Milan

Tobias Rehberger

Gio Marconi Gallery

As is often the case with exhibitions by Tobias Rehberger, here again the viewer was confronted with ambiguous works that hover between utilitarian object, architectural project, and autonomous work of art. The entrance to the first room contained an affectionate homage to Martin Kippenberger: drawn in spray paint on the wall, the by-now-unmistakable silhouette of Kippenberger’s sculptural self-portrait Martin, Go in the Corner, Shame on You, 1989, with its title also spray-painted on the wall. On the opposite side of the same surface was a completely different sort of intervention, the prototype of a corner wardrobe created for an important Italian manufacturer. The object, M.G.H.I.T.C., S.O.Y. (Prototype for Moroso) (all works 2005), fulfills all the requirements to be a utilitarian piece of furniture, but its surface is phosphorescent and radiates light in a dark space.

Another piece of furniture that transcends its function could be found in Reus (first installed in 2002), a work comprising forty-seven lamps hung from the ceiling at various heights. Each lamp was made of an ordinary lightbulb surrounded by simple colored-Plexiglas sheets applied to metal circles. (The installation obviously brought to mind Seven Ends of the World, the perhaps more monumental work Rehberger created for the 2003 Venice Biennale). With the help of a sensor, all the lamps turned on every time a visitor entered the room, increasing in intensity up to a maximum point within seven seconds, then gradually fading out over the same span of time.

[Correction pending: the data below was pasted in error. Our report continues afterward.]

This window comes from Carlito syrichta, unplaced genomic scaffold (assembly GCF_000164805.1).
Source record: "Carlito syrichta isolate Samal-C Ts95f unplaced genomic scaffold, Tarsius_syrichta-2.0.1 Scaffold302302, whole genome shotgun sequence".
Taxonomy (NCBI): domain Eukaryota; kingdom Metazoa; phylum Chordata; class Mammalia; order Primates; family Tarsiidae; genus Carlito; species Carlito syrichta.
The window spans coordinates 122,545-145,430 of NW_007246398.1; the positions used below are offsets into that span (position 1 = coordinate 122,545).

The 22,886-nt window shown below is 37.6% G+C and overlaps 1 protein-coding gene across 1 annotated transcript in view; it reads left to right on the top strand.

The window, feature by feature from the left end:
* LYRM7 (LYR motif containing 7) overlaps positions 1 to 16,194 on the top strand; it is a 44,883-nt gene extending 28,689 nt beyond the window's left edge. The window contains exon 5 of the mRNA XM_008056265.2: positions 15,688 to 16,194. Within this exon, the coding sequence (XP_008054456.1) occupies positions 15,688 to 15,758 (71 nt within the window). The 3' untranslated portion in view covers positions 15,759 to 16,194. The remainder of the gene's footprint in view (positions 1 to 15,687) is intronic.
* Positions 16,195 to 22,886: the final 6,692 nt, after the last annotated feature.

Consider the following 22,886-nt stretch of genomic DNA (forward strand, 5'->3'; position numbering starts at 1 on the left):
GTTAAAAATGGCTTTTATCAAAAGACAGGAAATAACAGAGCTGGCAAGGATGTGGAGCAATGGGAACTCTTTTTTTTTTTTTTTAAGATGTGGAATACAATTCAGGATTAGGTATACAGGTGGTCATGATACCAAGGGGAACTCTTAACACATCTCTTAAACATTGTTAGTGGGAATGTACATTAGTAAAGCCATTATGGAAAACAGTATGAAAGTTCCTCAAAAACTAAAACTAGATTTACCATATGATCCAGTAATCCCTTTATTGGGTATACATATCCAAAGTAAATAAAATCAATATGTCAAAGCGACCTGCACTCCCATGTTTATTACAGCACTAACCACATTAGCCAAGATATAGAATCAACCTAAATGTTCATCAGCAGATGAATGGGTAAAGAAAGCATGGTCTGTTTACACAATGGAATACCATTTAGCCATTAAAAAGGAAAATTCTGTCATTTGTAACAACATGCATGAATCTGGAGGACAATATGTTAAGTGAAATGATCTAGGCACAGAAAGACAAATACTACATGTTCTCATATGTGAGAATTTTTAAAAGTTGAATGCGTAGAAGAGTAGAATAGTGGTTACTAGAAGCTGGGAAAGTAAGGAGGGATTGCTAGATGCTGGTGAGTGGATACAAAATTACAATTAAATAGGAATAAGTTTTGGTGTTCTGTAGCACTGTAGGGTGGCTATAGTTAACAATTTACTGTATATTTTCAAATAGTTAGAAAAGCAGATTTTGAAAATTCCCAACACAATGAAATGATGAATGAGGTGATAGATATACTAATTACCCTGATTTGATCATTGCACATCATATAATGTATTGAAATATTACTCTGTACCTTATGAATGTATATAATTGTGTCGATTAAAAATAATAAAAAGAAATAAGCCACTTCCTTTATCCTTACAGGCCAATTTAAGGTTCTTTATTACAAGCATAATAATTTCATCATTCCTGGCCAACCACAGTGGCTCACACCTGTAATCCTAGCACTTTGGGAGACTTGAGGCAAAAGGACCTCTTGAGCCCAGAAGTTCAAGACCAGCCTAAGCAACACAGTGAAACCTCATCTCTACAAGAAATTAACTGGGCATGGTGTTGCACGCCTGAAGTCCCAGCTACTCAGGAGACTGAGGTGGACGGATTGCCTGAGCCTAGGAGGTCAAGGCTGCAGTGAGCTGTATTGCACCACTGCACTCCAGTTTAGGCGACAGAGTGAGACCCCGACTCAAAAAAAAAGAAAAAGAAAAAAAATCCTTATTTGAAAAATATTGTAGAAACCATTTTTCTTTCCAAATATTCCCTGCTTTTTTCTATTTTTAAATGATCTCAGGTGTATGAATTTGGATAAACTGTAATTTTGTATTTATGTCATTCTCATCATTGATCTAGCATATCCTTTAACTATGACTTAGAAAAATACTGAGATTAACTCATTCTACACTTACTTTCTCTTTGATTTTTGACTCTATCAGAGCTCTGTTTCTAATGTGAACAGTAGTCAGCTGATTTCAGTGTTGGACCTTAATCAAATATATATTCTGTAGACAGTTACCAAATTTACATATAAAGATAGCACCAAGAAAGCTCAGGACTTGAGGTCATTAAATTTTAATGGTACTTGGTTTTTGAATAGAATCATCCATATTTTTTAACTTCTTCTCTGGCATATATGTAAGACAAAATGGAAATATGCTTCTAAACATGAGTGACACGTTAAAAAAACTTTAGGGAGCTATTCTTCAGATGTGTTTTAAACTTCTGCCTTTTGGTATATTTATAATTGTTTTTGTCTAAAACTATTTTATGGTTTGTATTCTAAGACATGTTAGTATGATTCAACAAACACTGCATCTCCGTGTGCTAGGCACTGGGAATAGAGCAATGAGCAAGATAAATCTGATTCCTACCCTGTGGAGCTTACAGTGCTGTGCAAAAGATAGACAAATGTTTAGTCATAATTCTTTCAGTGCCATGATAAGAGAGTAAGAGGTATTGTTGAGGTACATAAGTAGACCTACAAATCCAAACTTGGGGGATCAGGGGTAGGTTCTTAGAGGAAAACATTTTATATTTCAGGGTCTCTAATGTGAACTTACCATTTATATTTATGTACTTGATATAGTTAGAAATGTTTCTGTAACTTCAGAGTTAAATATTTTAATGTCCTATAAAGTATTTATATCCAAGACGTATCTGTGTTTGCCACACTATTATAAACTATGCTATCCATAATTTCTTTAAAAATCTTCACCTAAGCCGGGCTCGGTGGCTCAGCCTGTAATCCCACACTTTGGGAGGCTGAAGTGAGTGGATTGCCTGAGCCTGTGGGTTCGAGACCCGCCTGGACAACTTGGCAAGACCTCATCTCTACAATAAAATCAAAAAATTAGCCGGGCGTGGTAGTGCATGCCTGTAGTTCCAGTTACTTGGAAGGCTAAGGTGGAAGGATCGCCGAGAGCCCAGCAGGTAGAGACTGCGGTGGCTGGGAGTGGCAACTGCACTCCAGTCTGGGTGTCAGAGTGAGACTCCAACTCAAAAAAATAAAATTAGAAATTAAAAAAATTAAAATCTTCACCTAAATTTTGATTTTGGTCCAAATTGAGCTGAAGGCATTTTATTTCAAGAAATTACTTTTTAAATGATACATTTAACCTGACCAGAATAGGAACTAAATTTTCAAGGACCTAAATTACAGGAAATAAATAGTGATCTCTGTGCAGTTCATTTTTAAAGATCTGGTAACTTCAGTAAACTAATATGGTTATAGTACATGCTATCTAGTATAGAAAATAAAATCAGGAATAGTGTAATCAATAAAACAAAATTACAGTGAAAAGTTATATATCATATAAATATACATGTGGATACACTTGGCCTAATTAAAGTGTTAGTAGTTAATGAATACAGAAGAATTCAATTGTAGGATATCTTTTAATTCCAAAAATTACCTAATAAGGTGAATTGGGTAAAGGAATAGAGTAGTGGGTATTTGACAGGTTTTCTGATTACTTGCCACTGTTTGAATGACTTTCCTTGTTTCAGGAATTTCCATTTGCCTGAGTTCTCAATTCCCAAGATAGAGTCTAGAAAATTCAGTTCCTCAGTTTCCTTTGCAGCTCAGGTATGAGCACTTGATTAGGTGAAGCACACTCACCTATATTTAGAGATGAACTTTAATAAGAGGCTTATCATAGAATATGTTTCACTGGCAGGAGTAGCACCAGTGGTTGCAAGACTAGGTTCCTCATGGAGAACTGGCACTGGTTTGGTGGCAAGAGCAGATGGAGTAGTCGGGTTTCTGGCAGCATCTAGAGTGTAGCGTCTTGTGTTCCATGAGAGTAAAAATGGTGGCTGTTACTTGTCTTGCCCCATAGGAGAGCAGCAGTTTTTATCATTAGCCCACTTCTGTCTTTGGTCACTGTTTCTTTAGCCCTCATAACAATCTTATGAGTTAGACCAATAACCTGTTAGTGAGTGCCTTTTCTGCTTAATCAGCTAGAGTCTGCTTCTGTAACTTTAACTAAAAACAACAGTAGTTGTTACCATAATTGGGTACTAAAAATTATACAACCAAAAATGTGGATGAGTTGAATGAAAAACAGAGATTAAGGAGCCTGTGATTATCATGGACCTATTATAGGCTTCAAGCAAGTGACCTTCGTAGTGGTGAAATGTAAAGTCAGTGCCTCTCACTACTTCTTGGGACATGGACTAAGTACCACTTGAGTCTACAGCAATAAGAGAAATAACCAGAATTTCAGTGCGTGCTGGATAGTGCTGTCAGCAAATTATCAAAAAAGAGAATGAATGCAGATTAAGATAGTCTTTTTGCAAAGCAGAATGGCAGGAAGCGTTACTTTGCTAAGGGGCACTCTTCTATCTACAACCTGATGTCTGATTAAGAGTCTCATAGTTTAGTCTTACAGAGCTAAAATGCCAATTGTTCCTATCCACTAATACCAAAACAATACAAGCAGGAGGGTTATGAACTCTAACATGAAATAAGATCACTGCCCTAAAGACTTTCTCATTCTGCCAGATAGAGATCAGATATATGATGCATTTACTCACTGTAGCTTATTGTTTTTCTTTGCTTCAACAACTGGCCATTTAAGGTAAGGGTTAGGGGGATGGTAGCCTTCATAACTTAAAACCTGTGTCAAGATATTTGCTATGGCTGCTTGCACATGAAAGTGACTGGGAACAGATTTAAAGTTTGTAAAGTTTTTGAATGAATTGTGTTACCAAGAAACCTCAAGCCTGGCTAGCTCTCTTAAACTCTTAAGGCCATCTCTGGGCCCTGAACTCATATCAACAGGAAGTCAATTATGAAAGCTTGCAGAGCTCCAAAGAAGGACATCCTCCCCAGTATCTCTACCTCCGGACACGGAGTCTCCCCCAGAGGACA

In another room, Rehberger installed four doors, each titled Studio Room, assembled from cutout colored modules, giving a look recalling ’70s graphics. The size of the doors is identical to those the artist has in his studio. This room led to a final space, in which eighteen large-scale digital drawings were displayed. The title of each work reflects the number of actions employed to create it—for instance, 104 Applications and 335 Applications—while the subjects vary from the ordinary and ironic (a frog, a duck, a cigarette) to hand grenades and other weapons. If the look of Rehberger’s works brings to mind past eras, his drawings clearly engage with the telecommunications age: His work can be seen as a summation of different expressive styles, all of which can be recreated with the help of today’s available technologies.

Similar reflections came to mind observing the last intervention in this show, two large sculptures in the first room of the gallery. Here Rehberger showed his remaking of two residential structures originally designed, but never built, by modernist architect Rudolph Schindler. Presented here in painted wood and Plexiglas, the maquettes are large enough to hold a person, but they remain deliberately in the design phase. Whether ordinary dwelling or shelter, whether invested with utopian connotations or not, the architectural projects are proposed as prototypes to be reutilized in new contexts. The smaller of the two, meant to be a shelter for African emigrants fleeing toward Spain, was painted in colored enamels; the larger building, similar to a gigantic condominium, was covered with clippings from illustrated magazines, as in an act of reappropriation.

Giorgio Verzotti

Translated from Italian by Marguerite Shore.